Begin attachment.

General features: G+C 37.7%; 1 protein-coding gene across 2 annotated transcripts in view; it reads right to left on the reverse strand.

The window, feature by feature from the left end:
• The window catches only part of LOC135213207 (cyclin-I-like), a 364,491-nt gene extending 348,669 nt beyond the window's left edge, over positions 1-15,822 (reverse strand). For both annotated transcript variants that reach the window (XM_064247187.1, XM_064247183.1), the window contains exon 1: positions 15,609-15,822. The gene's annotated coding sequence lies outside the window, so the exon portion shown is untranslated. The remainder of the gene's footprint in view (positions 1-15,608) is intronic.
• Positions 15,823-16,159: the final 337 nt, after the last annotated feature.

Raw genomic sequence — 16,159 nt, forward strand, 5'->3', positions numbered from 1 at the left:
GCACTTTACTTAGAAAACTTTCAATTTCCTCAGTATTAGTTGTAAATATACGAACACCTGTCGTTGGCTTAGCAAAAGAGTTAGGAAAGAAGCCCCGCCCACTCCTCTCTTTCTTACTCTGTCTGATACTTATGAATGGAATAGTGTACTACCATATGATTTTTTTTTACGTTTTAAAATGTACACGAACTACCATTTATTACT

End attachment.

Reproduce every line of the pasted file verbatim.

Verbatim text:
General features: G+C 37.7%; 1 protein-coding gene across 2 annotated transcripts in view; it reads right to left on the reverse strand.

The window, feature by feature from the left end:
• The window catches only part of LOC135213207 (cyclin-I-like), a 364,491-nt gene extending 348,669 nt beyond the window's left edge, over positions 1-15,822 (reverse strand). For both annotated transcript variants that reach the window (XM_064247187.1, XM_064247183.1), the window contains exon 1: positions 15,609-15,822. The gene's annotated coding sequence lies outside the window, so the exon portion shown is untranslated. The remainder of the gene's footprint in view (positions 1-15,608) is intronic.
• Positions 15,823-16,159: the final 337 nt, after the last annotated feature.

Raw genomic sequence — 16,159 nt, forward strand, 5'->3', positions numbered from 1 at the left:
GCACTTTACTTAGAAAACTTTCAATTTCCTCAGTATTAGTTGTAAATATACGAACACCTGTCGTTGGCTTAGCAAAAGAGTTAGGAAAGAAGCCCCGCCCACTCCTCTCTTTCTTACTCTGTCTGATACTTATGAATGGAATAGTGTACTACCATATGATTTTTTTTTACGTTTTAAAATGTACACGAACTACCATTTATTACT